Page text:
Academic journal article College Student Affairs Journal

Organizational Change as a Function of Disaster Recovery: Lessons from Gulf Coast Institutions

Academic journal article College Student Affairs Journal

Organizational Change as a Function of Disaster Recovery: Lessons from Gulf Coast Institutions

Article excerpt

Colleges and universities have traditionally been characterized as organizations that are slow to change. Operating as loosely-coupled organizations with multiple layers of authority these institutions are, at once, both interdependent with some external entities and independent of others (Bess & Dee, 2008; Eckel, Green, Hill & Mallon, 1999; Kezar, 2001). The values-driven nature of colleges and universities guides institutional leaders in navigating these relationships to external entities (Kezar, 2001, 2012). Serving as guideposts, institutional values help campus leaders discern whether an institution needs to adapt to the environment or resist the environmental pull toward change. Recent literature on organizational change, from various fields of study, suggests that our current environment is increasingly complex, turbulent, and continuous (Kezar, 2012; McCann & Selsky, 2012; McNamee & Diamond, 2004; Pérez-Nordtvedt, O'Brien, & Rasheed, 2013). Given this turn toward environmental uncertainty, colleges and universities must be prepared to adapt at a quick pace.

Opportunities to manage campus crises give institutional administrators practice at operating in turbulent, fast-paced environments. In the past decade, we have watched colleges and universities navigate some of the most devastating events-hurricanes, active shooters, tornadoes, and so on-to ever touch U.S. college campuses. Campus crisis management processes thus provide an apt setting for investigating how institutional change operates in the face of today's fast-paced external forces. This study investigates how institutions change as a result of managing environmental disasters, and argues that disasters stimulate organizational change.

Within the fields of higher education and organizational behavior, the use of a crisis management (CM) context to study organizational change is not a common undertaking. Scholars and practitioners in these fields rarely apply organizational development (OD) concepts to crisis response. Thus, campus administrators are not relying on OD scholarship to inform CM practices and procedures. Recognizing the utility of OD scholarship to the CM process, one scholar (Lalonde, 2007, 2011) has attempted to develop a model that connects the guiding principles in CM to those in OD. Further, Lalonde has charged researchers to further investigate how these two fields of study contribute to one another. By investigating organizational change after a campus disaster, the current study takes up a charge offered by Lalonde (2007, 2011) and challenges higher education scholars and administrators to consider this connection in their work. While there is a body of literature on best practices in campus CM (e.g., Bataille & Cordova, 2014; Cintron, Weathers, & Garlough, 2007; Wigley & Fontenot, 2010; Zdziarski, Rollo, & Dunkel, 2007), and some empirical studies examining campus CM (e.g., Akers, 2007; Johnson, 2007; Murray & Kishur, 2008), previous research has not addressed how institutions change after a crisis.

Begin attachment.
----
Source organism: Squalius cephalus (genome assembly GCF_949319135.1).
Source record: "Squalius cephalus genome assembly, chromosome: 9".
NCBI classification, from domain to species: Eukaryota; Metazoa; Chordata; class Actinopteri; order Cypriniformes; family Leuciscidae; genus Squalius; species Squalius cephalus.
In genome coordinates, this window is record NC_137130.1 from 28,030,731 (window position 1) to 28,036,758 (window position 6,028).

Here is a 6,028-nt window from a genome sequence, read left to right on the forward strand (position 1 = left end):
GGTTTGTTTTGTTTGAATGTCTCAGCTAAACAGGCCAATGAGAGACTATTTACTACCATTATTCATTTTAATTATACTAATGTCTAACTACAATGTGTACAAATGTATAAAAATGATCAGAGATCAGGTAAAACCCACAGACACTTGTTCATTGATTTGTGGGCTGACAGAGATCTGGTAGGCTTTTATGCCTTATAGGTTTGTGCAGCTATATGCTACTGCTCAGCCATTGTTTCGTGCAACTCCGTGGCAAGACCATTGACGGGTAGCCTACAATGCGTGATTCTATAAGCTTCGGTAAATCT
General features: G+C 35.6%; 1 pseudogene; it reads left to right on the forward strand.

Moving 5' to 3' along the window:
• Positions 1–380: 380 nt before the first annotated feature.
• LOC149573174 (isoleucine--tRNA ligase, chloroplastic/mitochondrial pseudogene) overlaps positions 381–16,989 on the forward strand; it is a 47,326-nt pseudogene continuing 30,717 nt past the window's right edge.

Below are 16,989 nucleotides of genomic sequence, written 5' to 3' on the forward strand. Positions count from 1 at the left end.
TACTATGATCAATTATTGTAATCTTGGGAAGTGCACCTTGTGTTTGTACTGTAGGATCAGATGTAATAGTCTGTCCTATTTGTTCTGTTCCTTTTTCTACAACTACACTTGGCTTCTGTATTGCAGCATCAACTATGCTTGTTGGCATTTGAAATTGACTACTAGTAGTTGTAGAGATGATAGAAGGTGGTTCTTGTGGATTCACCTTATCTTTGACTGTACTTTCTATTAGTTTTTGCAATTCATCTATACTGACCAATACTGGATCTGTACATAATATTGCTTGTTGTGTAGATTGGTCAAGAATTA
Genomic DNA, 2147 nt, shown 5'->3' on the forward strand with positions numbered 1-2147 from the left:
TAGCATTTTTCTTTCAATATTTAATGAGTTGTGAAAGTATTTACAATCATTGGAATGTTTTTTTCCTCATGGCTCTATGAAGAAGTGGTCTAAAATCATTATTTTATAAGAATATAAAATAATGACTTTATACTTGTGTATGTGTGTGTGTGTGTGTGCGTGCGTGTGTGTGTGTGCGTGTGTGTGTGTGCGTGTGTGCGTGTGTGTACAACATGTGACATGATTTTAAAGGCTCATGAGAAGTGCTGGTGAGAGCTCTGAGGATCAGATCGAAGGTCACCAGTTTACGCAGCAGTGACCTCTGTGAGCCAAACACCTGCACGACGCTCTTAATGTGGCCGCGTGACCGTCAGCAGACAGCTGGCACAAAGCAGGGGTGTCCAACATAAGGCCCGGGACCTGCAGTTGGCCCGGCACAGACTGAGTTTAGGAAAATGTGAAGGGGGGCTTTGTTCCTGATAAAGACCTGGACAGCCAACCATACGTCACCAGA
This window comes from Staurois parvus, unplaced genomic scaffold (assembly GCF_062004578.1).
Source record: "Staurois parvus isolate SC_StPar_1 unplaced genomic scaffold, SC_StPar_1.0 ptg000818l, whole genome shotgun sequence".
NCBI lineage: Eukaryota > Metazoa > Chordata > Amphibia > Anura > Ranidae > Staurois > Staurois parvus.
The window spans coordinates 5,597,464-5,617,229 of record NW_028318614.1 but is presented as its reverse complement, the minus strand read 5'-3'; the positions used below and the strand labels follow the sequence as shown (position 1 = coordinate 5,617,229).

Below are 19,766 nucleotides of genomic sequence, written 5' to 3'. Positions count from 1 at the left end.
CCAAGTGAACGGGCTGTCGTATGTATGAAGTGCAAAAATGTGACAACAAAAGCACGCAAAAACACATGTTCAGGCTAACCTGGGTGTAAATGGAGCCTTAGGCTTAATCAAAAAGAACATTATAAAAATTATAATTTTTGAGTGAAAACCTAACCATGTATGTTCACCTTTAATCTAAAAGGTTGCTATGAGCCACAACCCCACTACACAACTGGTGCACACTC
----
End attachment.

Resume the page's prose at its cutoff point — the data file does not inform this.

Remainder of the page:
Organizational Change during Disaster Recovery

After an institution has experienced a major campus crisis, it is irrevocably changed as an organization and community; that is, the normal state of operations for an institution is forever changed. This revised state of operations has been referred to as an organization's "new normal" (Hemphill & LeBlanc, 2010; McNamee & Diamond, 2004). Campus crises disrupt an institution's daily operations, underscoring areas where attention is warranted and often introducing a need for changes that will help establish a new normal state of operations. Once a new normal has been established, there is no hope of returning to the previous operational state.

Different types of change can result from a campus crisis. Yet, we have no empirical evidence ofthese changes. Several campus administrators have documented their experiences managing campus crises of varying degrees, and the immediate impacts of those crises on the campus community and their leadership styles (e. …

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